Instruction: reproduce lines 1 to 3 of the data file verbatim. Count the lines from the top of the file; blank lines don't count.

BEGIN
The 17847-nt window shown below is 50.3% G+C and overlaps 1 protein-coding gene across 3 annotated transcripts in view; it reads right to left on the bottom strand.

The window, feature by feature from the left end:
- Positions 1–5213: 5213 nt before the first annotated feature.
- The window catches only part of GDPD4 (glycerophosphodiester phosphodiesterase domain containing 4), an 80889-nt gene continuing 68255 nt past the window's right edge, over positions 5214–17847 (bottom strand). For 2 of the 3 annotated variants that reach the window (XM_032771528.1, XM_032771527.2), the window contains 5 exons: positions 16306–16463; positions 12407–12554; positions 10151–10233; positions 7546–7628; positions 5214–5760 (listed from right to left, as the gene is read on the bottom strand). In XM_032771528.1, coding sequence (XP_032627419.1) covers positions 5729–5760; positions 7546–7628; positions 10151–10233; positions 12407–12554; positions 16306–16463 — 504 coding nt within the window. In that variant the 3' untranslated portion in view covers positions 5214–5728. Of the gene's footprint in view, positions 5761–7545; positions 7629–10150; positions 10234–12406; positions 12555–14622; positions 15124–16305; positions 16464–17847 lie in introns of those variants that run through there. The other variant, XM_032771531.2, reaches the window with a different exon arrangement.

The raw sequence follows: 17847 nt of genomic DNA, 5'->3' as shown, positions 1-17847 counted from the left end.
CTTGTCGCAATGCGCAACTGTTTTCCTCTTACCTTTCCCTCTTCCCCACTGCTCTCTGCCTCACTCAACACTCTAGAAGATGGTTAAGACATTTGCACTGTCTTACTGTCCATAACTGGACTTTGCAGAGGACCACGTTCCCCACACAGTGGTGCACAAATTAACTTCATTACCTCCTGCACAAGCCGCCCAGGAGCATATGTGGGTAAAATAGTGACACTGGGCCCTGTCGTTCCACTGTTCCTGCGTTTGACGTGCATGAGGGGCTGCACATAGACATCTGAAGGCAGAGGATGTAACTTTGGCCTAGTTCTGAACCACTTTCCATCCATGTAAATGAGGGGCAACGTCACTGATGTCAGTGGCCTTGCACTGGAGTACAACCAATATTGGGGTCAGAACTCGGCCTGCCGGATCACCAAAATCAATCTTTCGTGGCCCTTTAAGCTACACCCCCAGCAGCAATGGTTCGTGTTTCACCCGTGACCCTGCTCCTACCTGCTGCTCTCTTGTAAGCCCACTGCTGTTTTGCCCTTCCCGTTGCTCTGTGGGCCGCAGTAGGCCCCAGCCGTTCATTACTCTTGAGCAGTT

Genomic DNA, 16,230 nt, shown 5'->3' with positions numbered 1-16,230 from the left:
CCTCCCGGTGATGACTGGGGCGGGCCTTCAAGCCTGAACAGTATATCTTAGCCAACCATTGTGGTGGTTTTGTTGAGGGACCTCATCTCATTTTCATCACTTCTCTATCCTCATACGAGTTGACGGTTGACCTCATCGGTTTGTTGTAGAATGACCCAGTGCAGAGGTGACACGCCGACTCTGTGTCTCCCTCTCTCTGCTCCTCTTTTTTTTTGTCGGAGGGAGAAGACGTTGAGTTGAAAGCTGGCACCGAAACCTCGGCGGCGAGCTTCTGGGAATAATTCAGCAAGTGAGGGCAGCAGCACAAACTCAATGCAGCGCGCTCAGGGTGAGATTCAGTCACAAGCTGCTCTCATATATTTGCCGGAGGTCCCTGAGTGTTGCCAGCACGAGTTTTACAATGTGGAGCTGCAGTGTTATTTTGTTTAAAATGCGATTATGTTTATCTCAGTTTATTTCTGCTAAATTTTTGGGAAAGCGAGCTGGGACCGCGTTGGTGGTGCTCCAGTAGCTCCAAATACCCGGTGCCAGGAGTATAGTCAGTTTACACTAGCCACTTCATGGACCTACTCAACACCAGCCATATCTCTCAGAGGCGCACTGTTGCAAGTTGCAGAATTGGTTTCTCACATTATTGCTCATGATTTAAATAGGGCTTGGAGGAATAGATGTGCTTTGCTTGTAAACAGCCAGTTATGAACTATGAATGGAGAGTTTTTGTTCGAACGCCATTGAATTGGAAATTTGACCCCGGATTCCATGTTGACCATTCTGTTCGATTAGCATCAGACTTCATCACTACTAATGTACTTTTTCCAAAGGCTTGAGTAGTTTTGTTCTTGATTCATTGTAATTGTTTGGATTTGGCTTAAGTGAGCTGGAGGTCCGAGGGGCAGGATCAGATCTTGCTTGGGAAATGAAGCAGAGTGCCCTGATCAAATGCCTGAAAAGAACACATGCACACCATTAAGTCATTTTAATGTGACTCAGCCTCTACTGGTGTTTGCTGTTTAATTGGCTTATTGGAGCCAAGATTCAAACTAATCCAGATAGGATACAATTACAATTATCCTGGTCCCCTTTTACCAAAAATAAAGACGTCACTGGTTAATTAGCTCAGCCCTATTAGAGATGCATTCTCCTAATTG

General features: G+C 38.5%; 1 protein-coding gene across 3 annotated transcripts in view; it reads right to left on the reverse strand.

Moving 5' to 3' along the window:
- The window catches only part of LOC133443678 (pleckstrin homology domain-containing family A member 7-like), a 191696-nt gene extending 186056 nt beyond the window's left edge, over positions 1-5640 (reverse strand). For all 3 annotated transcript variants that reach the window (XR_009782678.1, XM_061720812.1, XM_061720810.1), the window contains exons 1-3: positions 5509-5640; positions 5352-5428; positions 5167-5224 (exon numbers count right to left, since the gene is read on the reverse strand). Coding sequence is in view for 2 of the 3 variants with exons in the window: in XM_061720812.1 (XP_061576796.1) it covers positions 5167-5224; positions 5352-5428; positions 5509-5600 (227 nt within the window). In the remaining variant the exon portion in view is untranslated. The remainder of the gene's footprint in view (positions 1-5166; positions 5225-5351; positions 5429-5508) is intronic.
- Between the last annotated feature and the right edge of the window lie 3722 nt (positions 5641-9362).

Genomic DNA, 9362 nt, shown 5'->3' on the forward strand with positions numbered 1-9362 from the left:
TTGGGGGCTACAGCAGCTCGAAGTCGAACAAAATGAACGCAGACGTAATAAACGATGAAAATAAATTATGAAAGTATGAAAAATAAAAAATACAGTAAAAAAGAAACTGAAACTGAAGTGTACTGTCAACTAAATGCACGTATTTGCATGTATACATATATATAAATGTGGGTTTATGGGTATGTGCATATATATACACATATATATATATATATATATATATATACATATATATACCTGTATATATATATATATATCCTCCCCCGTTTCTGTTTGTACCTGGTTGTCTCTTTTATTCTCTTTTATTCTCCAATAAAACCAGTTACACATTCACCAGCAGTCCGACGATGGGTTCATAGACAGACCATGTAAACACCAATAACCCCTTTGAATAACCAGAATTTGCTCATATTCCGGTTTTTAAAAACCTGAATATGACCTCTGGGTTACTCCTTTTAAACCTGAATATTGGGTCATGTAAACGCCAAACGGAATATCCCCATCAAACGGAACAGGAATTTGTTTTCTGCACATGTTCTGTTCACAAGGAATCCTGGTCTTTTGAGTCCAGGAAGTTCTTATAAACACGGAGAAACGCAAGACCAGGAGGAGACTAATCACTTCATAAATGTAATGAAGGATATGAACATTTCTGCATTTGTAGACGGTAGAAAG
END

The 17847-nt window shown below is 50.3% G+C and overlaps 1 protein-coding gene across 3 annotated transcripts in view; it reads right to left on the bottom strand.

The window, feature by feature from the left end:
- Positions 1–5213: 5213 nt before the first annotated feature.